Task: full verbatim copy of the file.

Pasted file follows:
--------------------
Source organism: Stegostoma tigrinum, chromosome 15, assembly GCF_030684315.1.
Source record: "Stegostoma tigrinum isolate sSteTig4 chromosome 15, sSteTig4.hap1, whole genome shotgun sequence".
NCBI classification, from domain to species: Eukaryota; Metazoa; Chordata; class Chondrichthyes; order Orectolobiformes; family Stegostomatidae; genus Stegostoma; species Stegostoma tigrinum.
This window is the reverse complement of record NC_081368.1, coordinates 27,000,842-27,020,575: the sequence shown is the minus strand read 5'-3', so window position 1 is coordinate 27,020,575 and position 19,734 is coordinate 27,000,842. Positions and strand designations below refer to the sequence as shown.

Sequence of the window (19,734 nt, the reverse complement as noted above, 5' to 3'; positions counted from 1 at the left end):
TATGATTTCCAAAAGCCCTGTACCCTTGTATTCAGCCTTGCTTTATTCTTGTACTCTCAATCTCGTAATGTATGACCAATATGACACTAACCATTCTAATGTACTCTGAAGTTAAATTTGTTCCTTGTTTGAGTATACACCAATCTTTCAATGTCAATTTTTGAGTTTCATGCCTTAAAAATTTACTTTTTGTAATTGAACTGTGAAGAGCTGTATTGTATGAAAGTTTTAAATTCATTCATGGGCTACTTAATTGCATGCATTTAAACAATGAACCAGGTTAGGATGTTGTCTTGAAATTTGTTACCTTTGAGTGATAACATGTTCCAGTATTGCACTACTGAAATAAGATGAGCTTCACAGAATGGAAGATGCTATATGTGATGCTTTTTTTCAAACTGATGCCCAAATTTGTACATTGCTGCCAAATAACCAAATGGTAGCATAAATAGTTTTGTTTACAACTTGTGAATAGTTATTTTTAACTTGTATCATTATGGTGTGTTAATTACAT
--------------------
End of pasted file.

Source organism: Stegostoma tigrinum, chromosome 15, assembly GCF_030684315.1.
Source record: "Stegostoma tigrinum isolate sSteTig4 chromosome 15, sSteTig4.hap1, whole genome shotgun sequence".
NCBI classification, from domain to species: Eukaryota; Metazoa; Chordata; class Chondrichthyes; order Orectolobiformes; family Stegostomatidae; genus Stegostoma; species Stegostoma tigrinum.
This window is the reverse complement of record NC_081368.1, coordinates 27,000,842-27,020,575: the sequence shown is the minus strand read 5'-3', so window position 1 is coordinate 27,020,575 and position 19,734 is coordinate 27,000,842. Positions and strand designations below refer to the sequence as shown.

Sequence of the window (19,734 nt, the reverse complement as noted above, 5' to 3'; positions counted from 1 at the left end):
TATGATTTCCAAAAGCCCTGTACCCTTGTATTCAGCCTTGCTTTATTCTTGTACTCTCAATCTCGTAATGTATGACCAATATGACACTAACCATTCTAATGTACTCTGAAGTTAAATTTGTTCCTTGTTTGAGTATACACCAATCTTTCAATGTCAATTTTTGAGTTTCATGCCTTAAAAATTTACTTTTTGTAATTGAACTGTGAAGAGCTGTATTGTATGAAAGTTTTAAATTCATTCATGGGCTACTTAATTGCATGCATTTAAACAATGAACCAGGTTAGGATGTTGTCTTGAAATTTGTTACCTTTGAGTGATAACATGTTCCAGTATTGCACTACTGAAATAAGATGAGCTTCACAGAATGGAAGATGCTATATGTGATGCTTTTTTTCAAACTGATGCCCAAATTTGTACATTGCTGCCAAATAACCAAATGGTAGCATAAATAGTTTTGTTTACAACTTGTGAATAGTTATTTTTAACTTGTATCATTATGGTGTGTTAATTACAT